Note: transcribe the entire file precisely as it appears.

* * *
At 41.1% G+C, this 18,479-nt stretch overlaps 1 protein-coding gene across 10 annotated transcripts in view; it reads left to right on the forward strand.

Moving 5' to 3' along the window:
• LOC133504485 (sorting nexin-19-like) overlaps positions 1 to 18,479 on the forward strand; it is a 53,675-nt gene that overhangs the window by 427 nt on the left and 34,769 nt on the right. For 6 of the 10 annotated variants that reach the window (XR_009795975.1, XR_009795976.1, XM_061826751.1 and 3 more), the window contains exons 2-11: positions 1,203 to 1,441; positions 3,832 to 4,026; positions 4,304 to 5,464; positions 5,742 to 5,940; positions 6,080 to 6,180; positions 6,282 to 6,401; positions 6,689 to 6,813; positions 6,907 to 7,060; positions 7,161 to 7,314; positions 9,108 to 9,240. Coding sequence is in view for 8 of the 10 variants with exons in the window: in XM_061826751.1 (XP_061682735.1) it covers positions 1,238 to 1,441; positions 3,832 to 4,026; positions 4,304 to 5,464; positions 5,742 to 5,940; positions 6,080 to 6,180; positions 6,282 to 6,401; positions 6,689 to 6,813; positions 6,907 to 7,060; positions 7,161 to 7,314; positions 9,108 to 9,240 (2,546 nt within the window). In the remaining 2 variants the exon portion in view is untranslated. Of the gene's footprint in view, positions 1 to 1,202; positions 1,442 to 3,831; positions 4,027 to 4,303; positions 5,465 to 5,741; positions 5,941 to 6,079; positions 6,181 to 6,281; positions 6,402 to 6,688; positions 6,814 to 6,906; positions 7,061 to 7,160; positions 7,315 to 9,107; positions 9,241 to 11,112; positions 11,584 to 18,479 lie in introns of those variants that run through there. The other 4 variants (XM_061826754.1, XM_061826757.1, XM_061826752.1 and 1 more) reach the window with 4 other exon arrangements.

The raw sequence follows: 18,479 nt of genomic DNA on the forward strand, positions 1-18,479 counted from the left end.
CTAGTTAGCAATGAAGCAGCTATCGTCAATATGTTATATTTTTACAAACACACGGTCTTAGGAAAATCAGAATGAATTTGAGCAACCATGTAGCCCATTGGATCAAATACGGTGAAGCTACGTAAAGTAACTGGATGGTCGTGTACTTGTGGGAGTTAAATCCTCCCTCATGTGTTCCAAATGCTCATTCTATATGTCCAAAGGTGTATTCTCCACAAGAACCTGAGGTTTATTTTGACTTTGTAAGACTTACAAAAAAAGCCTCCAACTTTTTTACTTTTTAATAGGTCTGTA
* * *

At 41.1% G+C, this 18,479-nt stretch overlaps 1 protein-coding gene across 10 annotated transcripts in view; it reads left to right on the forward strand.

Moving 5' to 3' along the window:
• LOC133504485 (sorting nexin-19-like) overlaps positions 1 to 18,479 on the forward strand; it is a 53,675-nt gene that overhangs the window by 427 nt on the left and 34,769 nt on the right. For 6 of the 10 annotated variants that reach the window (XR_009795975.1, XR_009795976.1, XM_061826751.1 and 3 more), the window contains exons 2-11: positions 1,203 to 1,441; positions 3,832 to 4,026; positions 4,304 to 5,464; positions 5,742 to 5,940; positions 6,080 to 6,180; positions 6,282 to 6,401; positions 6,689 to 6,813; positions 6,907 to 7,060; positions 7,161 to 7,314; positions 9,108 to 9,240. Coding sequence is in view for 8 of the 10 variants with exons in the window: in XM_061826751.1 (XP_061682735.1) it covers positions 1,238 to 1,441; positions 3,832 to 4,026; positions 4,304 to 5,464; positions 5,742 to 5,940; positions 6,080 to 6,180; positions 6,282 to 6,401; positions 6,689 to 6,813; positions 6,907 to 7,060; positions 7,161 to 7,314; positions 9,108 to 9,240 (2,546 nt within the window). In the remaining 2 variants the exon portion in view is untranslated. Of the gene's footprint in view, positions 1 to 1,202; positions 1,442 to 3,831; positions 4,027 to 4,303; positions 5,465 to 5,741; positions 5,941 to 6,079; positions 6,181 to 6,281; positions 6,402 to 6,688; positions 6,814 to 6,906; positions 7,061 to 7,160; positions 7,315 to 9,107; positions 9,241 to 11,112; positions 11,584 to 18,479 lie in introns of those variants that run through there. The other 4 variants (XM_061826754.1, XM_061826757.1, XM_061826752.1 and 1 more) reach the window with 4 other exon arrangements.

The raw sequence follows: 18,479 nt of genomic DNA on the forward strand, positions 1-18,479 counted from the left end.
CTAGTTAGCAATGAAGCAGCTATCGTCAATATGTTATATTTTTACAAACACACGGTCTTAGGAAAATCAGAATGAATTTGAGCAACCATGTAGCCCATTGGATCAAATACGGTGAAGCTACGTAAAGTAACTGGATGGTCGTGTACTTGTGGGAGTTAAATCCTCCCTCATGTGTTCCAAATGCTCATTCTATATGTCCAAAGGTGTATTCTCCACAAGAACCTGAGGTTTATTTTGACTTTGTAAGACTTACAAAAAAAGCCTCCAACTTTTTTACTTTTTAATAGGTCTGTA